hances are, you’re spending way more time in your home during the COVID-19 crisis than ever before. And, chances are, you’ve noticed some things about it that you don’t love. Is the baseboard paint chipping? Are you feeling trapped inside four boring white walls? Do your kitchen cabinets need an upgrade? All these problems can be fixed with a fresh coat of paint, and painting is something you—yes, you— can do all on your own. “Painting is one of the most economical home improvement projects that can dramatically change the overall appearance and feel of a home,” says Jennifer Duttine, a decorator at Colorize Inc., a Clifton Park-based paint store. Plus, depending on the size of the room, a painting project can be completed in a day or two—a drop in the bucket during this seemingly never-ending social distancing thing. But what color to choose? While Benjamin Moore’s 2020 color of the year is First Light (a soft, rosy pink), Duttine says for Colorize, which carries Benjamin Moore paints, grays are the main attraction of late. She recommends checking out Stonington Gray, Thunder and Classic Gray. Sea Salt is a wonderful light beige, and Simply White is good for trim, ceilings and walls. If you’re skeptical about painting an entire room a brand-new color, Duttine recommends considering an accent wall—one that’s painted a different color than the others. “Accent walls continue to be a fantastic option for any room, from bedrooms and main living areas to a simple half bath,” she says. “They’ve come a long way from just a simple darker or lighter color on one wall. Wallpaper, as an accent can change the entire feel of a room, and a large window wall with new window treatments can also act as an accent wall. The options are endless.” So, what are you waiting for? Grab a can at your local paint retailer—many are open for curbside pickup—and get painting! Your days in quarantine are starting to look a whole lot brighter.
(from top) A wallpaper accent wall; Thunder is one of Colorize’s most popular paint colors.
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BY NATALIE MOORE
siberian larch Decay resistant, dense, durable, & beautiful!
Siberian Larch is highly regarded timber and is known as eternal wood. Containing natural tannins and other antiseptics â€“ the reason for its great durability. Siberian Larch decking products are Kiln Dried appearance grade with sound tight knots. The decking is available in smooth or a brushed finish and it has a more distinct natural look.
Ghent wood products
518.828.5684 â€˘ 1262 route 66, ghent, ny www.ghentwoodproducts.com
HOME IMPROVEMENT Advertising Section
Ghent Wood Products
1262 Route 66, Ghent 518.828.5684; ghentwoodproducts.com
Summer is here and it’s time to dive into those home improvement projects that you’ve been waiting all winter to complete. Whether you are looking to improve your flowerbeds with fresh mulch or build a new stone wall, Ghent Wood Products is happy to help and give you helpful tips about its products. When it comes to your home and projects such as putting down new flooring, re-siding your house or any number of other specialty projects, Ghent Wood Products has quite the assortment of wood species that are sure to brighten up your home and create a new highlight that will surely spark a conversation at your next barbecue!
Redbud Development, Inc.
2 Commerce Park Dr., Wilton 518.691.0428; redbuddevelopment.com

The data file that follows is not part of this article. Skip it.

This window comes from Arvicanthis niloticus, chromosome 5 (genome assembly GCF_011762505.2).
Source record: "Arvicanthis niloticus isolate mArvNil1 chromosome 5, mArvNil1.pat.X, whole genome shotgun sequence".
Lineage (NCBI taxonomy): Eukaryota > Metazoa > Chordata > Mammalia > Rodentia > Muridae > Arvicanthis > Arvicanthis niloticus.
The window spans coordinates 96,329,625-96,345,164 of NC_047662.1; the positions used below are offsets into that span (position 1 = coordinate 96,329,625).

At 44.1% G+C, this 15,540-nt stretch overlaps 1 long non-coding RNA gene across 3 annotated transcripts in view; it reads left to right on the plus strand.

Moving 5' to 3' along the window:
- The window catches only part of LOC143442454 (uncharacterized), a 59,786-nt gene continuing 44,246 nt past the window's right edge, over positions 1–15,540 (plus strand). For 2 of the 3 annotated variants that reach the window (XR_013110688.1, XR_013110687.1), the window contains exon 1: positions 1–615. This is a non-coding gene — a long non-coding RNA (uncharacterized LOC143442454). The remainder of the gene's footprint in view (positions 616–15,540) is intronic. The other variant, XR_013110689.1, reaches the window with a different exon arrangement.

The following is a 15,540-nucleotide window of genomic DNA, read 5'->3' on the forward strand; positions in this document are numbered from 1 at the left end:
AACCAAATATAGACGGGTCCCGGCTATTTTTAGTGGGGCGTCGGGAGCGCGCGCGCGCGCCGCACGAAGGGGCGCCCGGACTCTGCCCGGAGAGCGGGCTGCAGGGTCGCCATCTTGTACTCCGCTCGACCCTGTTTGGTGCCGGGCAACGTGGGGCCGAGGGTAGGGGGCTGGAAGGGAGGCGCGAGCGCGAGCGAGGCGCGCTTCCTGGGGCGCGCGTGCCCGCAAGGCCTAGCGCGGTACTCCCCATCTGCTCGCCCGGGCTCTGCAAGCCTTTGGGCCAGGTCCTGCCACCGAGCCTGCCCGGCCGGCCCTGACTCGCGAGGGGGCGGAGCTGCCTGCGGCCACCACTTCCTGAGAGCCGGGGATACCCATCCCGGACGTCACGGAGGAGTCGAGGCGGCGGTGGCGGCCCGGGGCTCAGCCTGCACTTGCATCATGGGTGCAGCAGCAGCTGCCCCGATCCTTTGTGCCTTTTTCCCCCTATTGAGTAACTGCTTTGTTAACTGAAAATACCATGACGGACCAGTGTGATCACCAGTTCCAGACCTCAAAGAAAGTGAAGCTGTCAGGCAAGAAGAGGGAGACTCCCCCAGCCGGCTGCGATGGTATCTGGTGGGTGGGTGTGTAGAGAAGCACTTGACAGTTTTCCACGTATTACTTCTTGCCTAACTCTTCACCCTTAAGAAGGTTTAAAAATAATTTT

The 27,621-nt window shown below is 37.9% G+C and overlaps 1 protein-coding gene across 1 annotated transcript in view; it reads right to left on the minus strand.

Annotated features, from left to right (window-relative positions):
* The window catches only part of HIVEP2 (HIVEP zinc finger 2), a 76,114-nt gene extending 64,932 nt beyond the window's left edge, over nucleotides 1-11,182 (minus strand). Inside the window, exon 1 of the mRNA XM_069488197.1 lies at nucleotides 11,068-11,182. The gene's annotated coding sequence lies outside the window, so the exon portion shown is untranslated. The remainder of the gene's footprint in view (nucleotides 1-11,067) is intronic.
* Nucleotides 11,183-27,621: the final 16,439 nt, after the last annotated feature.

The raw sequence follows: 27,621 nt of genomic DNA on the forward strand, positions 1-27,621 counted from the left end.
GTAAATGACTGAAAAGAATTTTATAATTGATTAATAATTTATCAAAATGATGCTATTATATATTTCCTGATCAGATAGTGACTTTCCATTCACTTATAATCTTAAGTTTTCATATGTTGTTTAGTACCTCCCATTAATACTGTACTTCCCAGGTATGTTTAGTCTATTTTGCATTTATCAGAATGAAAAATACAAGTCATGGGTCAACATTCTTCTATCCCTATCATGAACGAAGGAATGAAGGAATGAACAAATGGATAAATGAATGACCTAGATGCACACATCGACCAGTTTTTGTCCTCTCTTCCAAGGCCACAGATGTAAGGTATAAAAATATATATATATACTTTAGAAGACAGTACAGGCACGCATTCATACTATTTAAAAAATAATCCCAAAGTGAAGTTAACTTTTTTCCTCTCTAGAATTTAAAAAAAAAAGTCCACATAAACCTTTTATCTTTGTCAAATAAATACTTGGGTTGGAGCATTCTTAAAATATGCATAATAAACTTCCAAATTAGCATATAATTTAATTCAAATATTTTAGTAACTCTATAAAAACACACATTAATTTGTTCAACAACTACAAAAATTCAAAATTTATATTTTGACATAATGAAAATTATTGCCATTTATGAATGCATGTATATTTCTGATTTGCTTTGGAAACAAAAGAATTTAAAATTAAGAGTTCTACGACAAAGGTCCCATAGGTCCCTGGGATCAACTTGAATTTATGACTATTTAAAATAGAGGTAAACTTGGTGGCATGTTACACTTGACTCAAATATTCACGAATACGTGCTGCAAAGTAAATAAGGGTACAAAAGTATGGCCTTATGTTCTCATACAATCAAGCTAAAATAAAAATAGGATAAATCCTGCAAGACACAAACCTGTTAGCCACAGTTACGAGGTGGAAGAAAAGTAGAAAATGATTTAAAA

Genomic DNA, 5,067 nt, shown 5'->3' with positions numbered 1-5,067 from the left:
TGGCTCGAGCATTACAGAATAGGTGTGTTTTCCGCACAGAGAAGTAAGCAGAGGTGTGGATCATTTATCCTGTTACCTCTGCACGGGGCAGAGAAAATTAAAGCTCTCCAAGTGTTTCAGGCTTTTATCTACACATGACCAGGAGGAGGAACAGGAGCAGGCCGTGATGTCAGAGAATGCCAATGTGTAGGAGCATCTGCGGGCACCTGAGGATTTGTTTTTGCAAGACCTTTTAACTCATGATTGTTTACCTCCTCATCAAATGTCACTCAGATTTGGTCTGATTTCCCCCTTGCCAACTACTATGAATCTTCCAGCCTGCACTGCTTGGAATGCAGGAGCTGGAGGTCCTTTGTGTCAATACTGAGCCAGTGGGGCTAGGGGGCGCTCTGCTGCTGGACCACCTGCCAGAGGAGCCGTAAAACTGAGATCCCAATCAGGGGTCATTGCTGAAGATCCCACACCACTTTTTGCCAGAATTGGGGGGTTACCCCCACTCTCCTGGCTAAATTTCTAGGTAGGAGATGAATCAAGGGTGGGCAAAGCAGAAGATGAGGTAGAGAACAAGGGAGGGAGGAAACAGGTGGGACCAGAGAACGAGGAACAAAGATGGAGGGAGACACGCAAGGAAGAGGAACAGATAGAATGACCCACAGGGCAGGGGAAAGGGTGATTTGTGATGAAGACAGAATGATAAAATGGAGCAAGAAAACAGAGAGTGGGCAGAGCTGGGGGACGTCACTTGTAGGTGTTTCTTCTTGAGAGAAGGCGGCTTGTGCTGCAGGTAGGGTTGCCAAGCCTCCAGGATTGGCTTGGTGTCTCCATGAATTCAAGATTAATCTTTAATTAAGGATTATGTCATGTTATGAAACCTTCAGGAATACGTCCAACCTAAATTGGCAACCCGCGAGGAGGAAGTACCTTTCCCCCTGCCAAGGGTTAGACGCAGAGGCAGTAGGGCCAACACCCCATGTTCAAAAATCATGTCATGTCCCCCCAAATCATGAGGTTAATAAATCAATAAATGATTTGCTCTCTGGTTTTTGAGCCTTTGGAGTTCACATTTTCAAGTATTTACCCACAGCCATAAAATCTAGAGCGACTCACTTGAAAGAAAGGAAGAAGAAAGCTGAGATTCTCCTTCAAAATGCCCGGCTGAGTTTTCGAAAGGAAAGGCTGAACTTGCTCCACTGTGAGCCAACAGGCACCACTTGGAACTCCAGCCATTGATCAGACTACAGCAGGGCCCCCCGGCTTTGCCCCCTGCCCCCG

Redbud Development, Inc. is a landscape construction company specializing
in the custom design and quality installation of residential improvement and development projects. With a creative and collaborative approach, Redbud helps clients imagine and build exterior environments that connect seamlessly with the interior and reflect their personality and lifestyle. Custom-designed pools, outdoor kitchens, stone patios and wooden structures are just samplings of features Redbud can use to help you create a functional retreat to better enjoy your favorite pastime, whether that is entertaining friends, exercising or just getting closer to nature. Call Redbud today to talk over some ideas or schedule your no-cost initial consultation.
J. Hunziker Paving, LLC Wynantskill; 518.858.7917 jhunzikerpavingllc.com
When it comes to driveway paving, you need to work only with seasoned driveway contractors who can ensure that your driveway is smooth and functional. Avoid the frustration and disappointment of dealing with unprofessional driveway paving contractors by doing business with J. Hunziker Paving, LLC, instead. Owner Jason Hunziker has 20 years of experience serving the residential and commercial paving needs of customers throughout Troy and the surrounding areas, and he is committed to providing his customers with the best possible workmanship and service. When you need top-quality driveway paving for your home or place of business, heâ€™s here to helpâ€“turn to him for all your asphalt driveway paving needs.
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HOME IMPROVEMENT Advertising Section
Randall Implements Co., Inc. 2991 NY-5S, Fultonville 518.853.4500; randallimpls.com
Randall Implements Co., Inc. is a Premier Kubota Dealer and was the 2016 recipient of the FultonMontgomery Chamber of Commerce Agricultural Business of the Year award. It is located on State Highway 5S in the village of Fultonville, approximately 35 miles west of Albany. Founded in 1966 by Robert Freeman, Randall Implements has grown from a small, single-line dealer to one of the area’s largest and most trusted full-service multi-line providers including Ferris, Husqvarna, Case IH, Claas and Landpride dealerships. Technicians are certified and trained in the newest technologies available in the industry. Randall provides quality factory parts at competitive prices, with next-day availability on more than 100,000 parts.
L. Browe Asphalt Services